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Atkins Rare Book Used to Create Smithsonian Exhibit

A reproduction of an early portrait of abolitionist Frederick Douglass
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Frederick Douglass image displayed at Museum of African American History

A reproduction of an early portrait of abolitionist Frederick Douglass on permanent display in the Smithsonian's National Museum of African American History and Culture is derived from a rare book at J. Murrey Atkins Library. The exhibit features the portrait of Douglass reproduced in Atkins Library's state-of-the-art digital reproduction lab from the frontispiece of the Library's rare 1845 copy of Douglass's seminal autobiography, "Narrative of the Life of Frederick Douglass, an American Slave." 

The Library's copy of this book, which is available for all to see and study in the Dalton Special Collections Reading Room on the 10th floor of Atkins Library, is used frequently by students in many courses across the humanities curriculum, including many in Africana Studies, History, and English.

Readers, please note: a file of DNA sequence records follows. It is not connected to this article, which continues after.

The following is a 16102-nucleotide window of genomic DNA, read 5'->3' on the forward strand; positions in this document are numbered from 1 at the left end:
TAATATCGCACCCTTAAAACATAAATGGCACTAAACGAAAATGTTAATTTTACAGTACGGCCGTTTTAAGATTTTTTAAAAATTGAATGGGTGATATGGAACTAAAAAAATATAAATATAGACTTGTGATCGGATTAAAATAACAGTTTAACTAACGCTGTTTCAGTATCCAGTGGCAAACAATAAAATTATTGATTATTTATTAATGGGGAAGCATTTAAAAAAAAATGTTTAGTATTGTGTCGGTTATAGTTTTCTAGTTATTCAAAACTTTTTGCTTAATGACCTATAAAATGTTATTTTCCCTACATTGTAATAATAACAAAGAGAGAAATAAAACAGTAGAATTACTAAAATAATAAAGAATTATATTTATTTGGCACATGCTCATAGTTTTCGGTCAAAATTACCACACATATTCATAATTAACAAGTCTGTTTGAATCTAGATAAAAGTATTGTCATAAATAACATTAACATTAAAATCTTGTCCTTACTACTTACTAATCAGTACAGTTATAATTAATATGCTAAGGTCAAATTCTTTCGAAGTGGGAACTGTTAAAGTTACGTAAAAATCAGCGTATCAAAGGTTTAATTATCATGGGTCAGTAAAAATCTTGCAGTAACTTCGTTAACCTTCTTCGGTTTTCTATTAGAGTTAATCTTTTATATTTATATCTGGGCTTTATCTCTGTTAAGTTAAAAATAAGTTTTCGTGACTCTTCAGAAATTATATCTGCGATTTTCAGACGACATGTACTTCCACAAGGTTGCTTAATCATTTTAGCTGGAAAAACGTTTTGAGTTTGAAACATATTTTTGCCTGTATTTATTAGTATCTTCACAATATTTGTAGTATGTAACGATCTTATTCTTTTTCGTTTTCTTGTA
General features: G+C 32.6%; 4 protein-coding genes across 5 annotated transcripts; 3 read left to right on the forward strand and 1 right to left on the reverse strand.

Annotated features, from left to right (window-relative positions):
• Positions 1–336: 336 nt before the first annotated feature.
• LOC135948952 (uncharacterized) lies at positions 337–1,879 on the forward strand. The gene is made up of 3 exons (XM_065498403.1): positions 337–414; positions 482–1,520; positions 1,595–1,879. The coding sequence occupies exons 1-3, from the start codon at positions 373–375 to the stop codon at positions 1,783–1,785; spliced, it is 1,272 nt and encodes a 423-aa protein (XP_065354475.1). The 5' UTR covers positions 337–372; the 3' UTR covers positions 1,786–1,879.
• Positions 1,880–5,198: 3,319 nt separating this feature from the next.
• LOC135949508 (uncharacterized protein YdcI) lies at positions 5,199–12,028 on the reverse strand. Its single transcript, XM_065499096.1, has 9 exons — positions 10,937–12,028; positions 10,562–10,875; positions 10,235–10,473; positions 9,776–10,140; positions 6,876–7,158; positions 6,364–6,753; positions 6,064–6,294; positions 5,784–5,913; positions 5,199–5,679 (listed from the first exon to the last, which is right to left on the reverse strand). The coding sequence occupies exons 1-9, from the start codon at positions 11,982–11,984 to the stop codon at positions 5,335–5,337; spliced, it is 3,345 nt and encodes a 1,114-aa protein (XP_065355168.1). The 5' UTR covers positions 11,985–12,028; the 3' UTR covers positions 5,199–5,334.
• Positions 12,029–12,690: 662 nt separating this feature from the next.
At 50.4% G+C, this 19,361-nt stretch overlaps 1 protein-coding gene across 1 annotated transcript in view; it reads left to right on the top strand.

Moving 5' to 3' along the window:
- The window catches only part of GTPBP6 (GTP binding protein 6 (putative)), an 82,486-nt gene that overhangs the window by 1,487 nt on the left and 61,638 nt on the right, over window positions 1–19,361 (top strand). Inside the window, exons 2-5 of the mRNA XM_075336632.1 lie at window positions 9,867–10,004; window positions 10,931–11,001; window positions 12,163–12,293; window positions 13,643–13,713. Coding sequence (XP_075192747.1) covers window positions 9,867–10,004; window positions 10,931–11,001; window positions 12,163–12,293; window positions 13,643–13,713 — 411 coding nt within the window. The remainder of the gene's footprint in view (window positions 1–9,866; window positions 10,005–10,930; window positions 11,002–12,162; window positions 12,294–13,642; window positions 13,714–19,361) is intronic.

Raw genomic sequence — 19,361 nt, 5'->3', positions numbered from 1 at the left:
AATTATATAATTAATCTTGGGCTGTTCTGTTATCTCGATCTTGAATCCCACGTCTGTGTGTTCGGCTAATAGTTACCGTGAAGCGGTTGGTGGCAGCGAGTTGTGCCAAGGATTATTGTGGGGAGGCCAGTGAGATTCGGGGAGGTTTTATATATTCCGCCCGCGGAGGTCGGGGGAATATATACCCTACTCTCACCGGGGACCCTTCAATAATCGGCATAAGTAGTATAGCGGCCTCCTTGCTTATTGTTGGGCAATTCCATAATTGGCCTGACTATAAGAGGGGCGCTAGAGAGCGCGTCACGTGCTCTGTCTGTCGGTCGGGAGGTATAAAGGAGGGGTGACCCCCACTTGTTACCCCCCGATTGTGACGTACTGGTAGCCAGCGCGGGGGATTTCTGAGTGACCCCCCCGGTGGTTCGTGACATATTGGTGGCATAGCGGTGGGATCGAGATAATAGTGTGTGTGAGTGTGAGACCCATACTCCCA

Due to its high use, the book requires the services of a professional conservator in order to preserve it for continued use by generations of students to come. Atkins Library Special Collections is kicking off a campaign to raise $20,000 towards conservation projects such as this for the many priceless and unique books, manuscripts, and maps in our collections. Donations of any amount are welcome. Those interested may contact Judy Lekoski, Office of University Development, 704-687-0084.